Manufacturing safety is important to prevent or lessen the risk of workplace injury, illness and death. Advanced Technology Services, an international leader in industrial services, recently conducted a study in partnership with Plant Engineering magazine in an effort to better understand workplace safety in the manufacturing sector. Researchers discovered that 83 percent of senior management and operations personnel witnessed a noticeable rise in productivity levels following the implementation of a safety program. These same professionals also saw a decrease in costs for injuries and insurance claims.
"The results of this survey clearly proves the primary importance of safety within today's manufacturing environments," David Miller, senior director, Environmental Health and Safety at Advanced Technology Services, remarked. "Only those manufacturing facilities which continue to emphasize safety as a top-level issue will remain highly productive and competitive in today's marketplace."
While the expanse of OSHA's general industry safety regulations can seem overwhelming to many manufacturers, employers must be proactive about employee safety. Without a focus on safety, manufacturers can place their employees at risk and face expensive property damage, OSHA fines, workers compensation, recovery costs, and damage to their reputation from workplace incidents.
To better protect workers, safety professionals can hold regular toolbox talks that address the top 5 hazards that manufacturing employees face on a regular basis.
The consequences of ignoring manufacturing safety
Manufacturers who do not pay enough attention to manufacturing safety can find themselves subject to OSHA fines and penalties for failing to abide by OSHA regulations. OSHA often publishes press releases when they cite manufacturers for failing to follow these regulations and these press releases can cause significant damage to reputations. The press releases are often republished by other news organizations and are available via web search to a large audience.
Injuries to employees may also create significant worker's compensation and medical treatment costs. The organization has to take time to investigate the injury and to manage the costs of the injury including finding and training a replacement for the injured worker. The NSC estimates the cost per medically consulted injury in 2016 was $32,000, while the cost per death was $1,120,000. This estimate includes wage losses, medical expenses, administrative expenses and employer costs, but excludes property damage except for motor vehicles.
In addition, multiple employee injuries and/or death can cause significant emotional toll in the workplace and for the employees and their loved ones. The physical, emotional, and financial impact of a workplace injury can linger for years after the event.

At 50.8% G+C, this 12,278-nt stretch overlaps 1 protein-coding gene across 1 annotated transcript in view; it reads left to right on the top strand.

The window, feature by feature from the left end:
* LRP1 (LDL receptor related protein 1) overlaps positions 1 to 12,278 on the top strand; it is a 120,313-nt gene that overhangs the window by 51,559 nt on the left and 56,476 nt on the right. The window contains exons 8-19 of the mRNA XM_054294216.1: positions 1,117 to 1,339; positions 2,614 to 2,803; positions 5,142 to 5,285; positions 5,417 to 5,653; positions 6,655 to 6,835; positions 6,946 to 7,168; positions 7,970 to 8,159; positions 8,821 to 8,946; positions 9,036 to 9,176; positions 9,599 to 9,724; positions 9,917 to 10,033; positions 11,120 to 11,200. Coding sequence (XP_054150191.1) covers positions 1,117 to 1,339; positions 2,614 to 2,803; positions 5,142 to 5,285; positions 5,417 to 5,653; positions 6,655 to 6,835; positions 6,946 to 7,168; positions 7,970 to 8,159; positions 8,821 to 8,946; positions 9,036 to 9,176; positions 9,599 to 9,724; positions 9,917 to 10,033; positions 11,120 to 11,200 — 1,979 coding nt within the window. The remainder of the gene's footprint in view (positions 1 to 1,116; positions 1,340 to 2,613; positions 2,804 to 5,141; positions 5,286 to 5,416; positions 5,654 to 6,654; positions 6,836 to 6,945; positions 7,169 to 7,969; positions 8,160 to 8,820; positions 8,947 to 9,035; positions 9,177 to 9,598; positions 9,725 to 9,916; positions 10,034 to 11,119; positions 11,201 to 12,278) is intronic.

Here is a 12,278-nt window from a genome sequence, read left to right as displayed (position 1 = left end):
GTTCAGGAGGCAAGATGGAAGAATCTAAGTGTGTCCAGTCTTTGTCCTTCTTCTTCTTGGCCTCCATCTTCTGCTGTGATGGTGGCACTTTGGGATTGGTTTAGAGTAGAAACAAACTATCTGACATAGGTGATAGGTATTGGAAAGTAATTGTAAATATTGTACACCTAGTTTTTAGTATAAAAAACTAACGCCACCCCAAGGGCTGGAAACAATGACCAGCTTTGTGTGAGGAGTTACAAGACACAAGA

Proactive steps to improve employee manufacturing safety
Employers must be on the look out to mitigate numerous hazards to keep their employees safe. From harsh chemical exposure to the risk of slips, trips and falls, manufacturers must prepare and address a wide array of safety issues. Check out our popular blog post for the top five manufacturing safety hazards. We list our top four safety tips to improve manufacturing safety below.
- Improve employee training.
- Maintain and guard heavy machinery.
- Use appropriate personal protection equipment (PPE).
- Create a safe work environment.
One of the first steps manufacturers can take toward employee safety is to ensure that all new (and existing) workers are comprehensively trained on their job responsibilities and various safety techniques. They should know what PPE to wear, how to maintain or service heavy machinery, proper lock/out tagout procedures and any other need-to-know workplace safety information. We've created a safety training guide to help you understand OSHA training requirements, and offer safety training software to help track and manage employee training.
Machine guarding is a safety feature around manufacturing equipment that includes a shield or device that covers hazardous parts of the machine that can prevent injury to the equipment operator or to others nearby. In the manufacturing environment, all machines, such as overhead cranes, should be inspected for proper guarding and shields to prevent injury to employees.
Personal Protective Equipment (PPE)
PPE includes clothing, glasses, footwear, head protection that employees can utilize to protect themselves from hazards in the manufacturing environment. Organizations need to assess the appropriate PPE that is required for each job; purchase the appropriate PPE; make sure the employee is fitted appropriately for the PPE and train the employee on how to wear and utilize the PPE. Of course, PPE needs to be maintained, assessed, and updated on a regular basis.
Safe Work Environment
A safe workplace involves creating and maintaining an environment in which employees are able to work safely, without risk to their physical and psychological health and welfare. Employee training, PPE, and Machine Guarding are all key factors in helping to establish a safe environment in the manufacturing arena. Other factors such as housekeeping, employee involvement, manager training, and more also contribute to a safe work environment. At IndustrySafe, we focus on helping organizations create a safe work environment by providing a safety management software that allows organizations to track, analyze, and report on key safety data and metrics. Contact us to find out more about how we can help you manage safety.